Of which there were two. One of them "junk mail".

This discipline, or rule of life for Advent, includes no checking email or social networks on my iPhone. Meanwhile, the iPhone of mi esposo kept blinging every time he got mail and it was all I could do to not automatically reach for my own phone and check if I had anything.

So, this morning, my question is this: I'm an old person. I didn't grow up with electronic media except black and white television and the radio and a telephone on a party line (which means one line for several households!). So while I have grown accustomed to - some might say overly dependent on - the computer, it won't be quite so cutting as it might to a 20-something year old.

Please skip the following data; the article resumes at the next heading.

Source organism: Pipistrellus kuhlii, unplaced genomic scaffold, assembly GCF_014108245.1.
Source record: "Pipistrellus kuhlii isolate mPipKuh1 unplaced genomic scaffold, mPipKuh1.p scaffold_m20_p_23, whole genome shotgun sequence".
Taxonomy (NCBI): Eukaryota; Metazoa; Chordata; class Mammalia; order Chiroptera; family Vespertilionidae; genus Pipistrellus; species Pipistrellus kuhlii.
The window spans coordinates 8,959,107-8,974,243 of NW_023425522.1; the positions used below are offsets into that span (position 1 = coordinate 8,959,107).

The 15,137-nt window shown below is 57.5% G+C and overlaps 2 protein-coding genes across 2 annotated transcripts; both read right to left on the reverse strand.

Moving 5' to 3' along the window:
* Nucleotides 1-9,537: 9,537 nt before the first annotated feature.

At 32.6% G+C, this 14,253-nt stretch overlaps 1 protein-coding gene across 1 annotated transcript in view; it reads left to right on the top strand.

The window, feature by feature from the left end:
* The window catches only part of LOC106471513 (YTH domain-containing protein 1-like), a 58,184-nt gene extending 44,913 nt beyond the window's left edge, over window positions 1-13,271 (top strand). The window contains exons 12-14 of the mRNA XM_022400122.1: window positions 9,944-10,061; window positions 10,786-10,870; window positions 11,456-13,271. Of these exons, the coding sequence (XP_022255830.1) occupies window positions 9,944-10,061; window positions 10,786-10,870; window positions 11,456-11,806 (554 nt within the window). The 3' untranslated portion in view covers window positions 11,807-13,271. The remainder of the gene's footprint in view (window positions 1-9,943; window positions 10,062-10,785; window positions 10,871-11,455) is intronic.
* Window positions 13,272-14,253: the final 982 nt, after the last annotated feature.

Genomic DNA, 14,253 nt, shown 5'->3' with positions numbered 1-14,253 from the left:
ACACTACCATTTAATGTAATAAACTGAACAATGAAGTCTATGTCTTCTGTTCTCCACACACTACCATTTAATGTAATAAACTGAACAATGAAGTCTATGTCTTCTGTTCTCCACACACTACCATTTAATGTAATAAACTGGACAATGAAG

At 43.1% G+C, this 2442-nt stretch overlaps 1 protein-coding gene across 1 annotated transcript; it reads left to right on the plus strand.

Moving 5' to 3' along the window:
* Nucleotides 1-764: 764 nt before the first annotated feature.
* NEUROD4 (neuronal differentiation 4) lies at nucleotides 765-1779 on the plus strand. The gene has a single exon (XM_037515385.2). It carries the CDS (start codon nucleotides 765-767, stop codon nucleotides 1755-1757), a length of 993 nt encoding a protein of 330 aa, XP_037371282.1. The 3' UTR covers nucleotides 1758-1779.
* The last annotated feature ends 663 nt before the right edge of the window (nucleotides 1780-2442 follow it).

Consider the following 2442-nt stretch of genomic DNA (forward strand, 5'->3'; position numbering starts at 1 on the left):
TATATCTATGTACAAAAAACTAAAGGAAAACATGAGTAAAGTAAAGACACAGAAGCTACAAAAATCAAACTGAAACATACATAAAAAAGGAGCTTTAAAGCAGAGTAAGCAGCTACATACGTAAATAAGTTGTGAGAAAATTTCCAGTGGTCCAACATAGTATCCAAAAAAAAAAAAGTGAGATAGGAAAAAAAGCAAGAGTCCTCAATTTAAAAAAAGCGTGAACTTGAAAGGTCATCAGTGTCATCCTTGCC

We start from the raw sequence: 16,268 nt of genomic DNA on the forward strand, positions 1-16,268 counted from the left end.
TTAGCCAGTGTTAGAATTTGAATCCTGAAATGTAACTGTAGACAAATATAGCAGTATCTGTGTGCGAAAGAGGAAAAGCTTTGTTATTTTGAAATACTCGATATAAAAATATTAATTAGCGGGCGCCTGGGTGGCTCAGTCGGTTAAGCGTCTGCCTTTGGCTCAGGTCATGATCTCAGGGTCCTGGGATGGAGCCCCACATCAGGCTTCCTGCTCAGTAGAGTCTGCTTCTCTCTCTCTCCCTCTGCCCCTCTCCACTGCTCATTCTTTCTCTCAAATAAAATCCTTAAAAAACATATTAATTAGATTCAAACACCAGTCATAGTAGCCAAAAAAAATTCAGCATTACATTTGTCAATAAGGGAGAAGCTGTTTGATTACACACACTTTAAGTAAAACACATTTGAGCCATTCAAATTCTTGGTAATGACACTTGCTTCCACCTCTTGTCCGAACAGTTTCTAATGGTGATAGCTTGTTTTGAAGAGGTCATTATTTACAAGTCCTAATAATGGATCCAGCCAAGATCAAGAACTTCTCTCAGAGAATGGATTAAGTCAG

So I ask, if there is anyone who is has grown up totally connected who is reading this blog, what would it be like for you to totally unplug for, say 12 to 14 hours every night?

Of course, older people may also answer this question!

Blessed Advent to all, and to all an unplugged night!

Monday, November 28, 2011

It's Christmas! Isn't it?

Today lighting decorations went up on my street. I first noticed it on the house just opposite - a very tasteful single strand of multicolor lights outlining the roof of the front porch.

And I like it.

Yes, it's Advent. Yes, I know about how early "secularization" decorating for Christmas robs Advent of its meaning, or so some think.

No, it doesn't do that for me. I still observe Advent. I love Advent. Early decorating won't make any difference to me.